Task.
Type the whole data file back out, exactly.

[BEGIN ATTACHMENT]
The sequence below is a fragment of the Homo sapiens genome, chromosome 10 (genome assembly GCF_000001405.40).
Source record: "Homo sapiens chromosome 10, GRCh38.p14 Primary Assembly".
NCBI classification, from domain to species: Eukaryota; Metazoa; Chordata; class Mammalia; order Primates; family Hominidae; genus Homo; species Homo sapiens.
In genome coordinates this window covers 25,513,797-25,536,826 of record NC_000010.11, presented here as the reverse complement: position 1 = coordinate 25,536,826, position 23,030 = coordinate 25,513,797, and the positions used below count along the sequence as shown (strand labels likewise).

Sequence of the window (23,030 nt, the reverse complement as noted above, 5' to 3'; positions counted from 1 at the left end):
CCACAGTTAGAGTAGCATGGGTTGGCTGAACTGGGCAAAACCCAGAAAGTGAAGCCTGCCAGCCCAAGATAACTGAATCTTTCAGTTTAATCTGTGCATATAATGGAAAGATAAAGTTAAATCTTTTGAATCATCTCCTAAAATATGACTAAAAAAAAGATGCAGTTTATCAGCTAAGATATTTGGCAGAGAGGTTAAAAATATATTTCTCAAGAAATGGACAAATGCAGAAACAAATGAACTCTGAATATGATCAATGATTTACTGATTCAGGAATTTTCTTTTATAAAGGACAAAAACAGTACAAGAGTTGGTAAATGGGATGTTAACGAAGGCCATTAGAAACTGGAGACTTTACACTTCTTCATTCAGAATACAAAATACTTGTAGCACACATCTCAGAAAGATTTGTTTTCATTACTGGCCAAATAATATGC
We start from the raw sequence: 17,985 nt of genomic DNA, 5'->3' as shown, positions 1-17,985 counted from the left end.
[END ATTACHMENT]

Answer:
The sequence below is a fragment of the Homo sapiens genome, chromosome 10 (genome assembly GCF_000001405.40).
Source record: "Homo sapiens chromosome 10, GRCh38.p14 Primary Assembly".
NCBI classification, from domain to species: Eukaryota; Metazoa; Chordata; class Mammalia; order Primates; family Hominidae; genus Homo; species Homo sapiens.
In genome coordinates this window covers 25,513,797-25,536,826 of record NC_000010.11, presented here as the reverse complement: position 1 = coordinate 25,536,826, position 23,030 = coordinate 25,513,797, and the positions used below count along the sequence as shown (strand labels likewise).

Sequence of the window (23,030 nt, the reverse complement as noted above, 5' to 3'; positions counted from 1 at the left end):
CCACAGTTAGAGTAGCATGGGTTGGCTGAACTGGGCAAAACCCAGAAAGTGAAGCCTGCCAGCCCAAGATAACTGAATCTTTCAGTTTAATCTGTGCATATAATGGAAAGATAAAGTTAAATCTTTTGAATCATCTCCTAAAATATGACTAAAAAAAAGATGCAGTTTATCAGCTAAGATATTTGGCAGAGAGGTTAAAAATATATTTCTCAAGAAATGGACAAATGCAGAAACAAATGAACTCTGAATATGATCAATGATTTACTGATTCAGGAATTTTCTTTTATAAAGGACAAAAACAGTACAAGAGTTGGTAAATGGGATGTTAACGAAGGCCATTAGAAACTGGAGACTTTACACTTCTTCATTCAGAATACAAAATACTTGTAGCACACATCTCAGAAAGATTTGTTTTCATTACTGGCCAAATAATATGC
We start from the raw sequence: 17,985 nt of genomic DNA, 5'->3' as shown, positions 1-17,985 counted from the left end.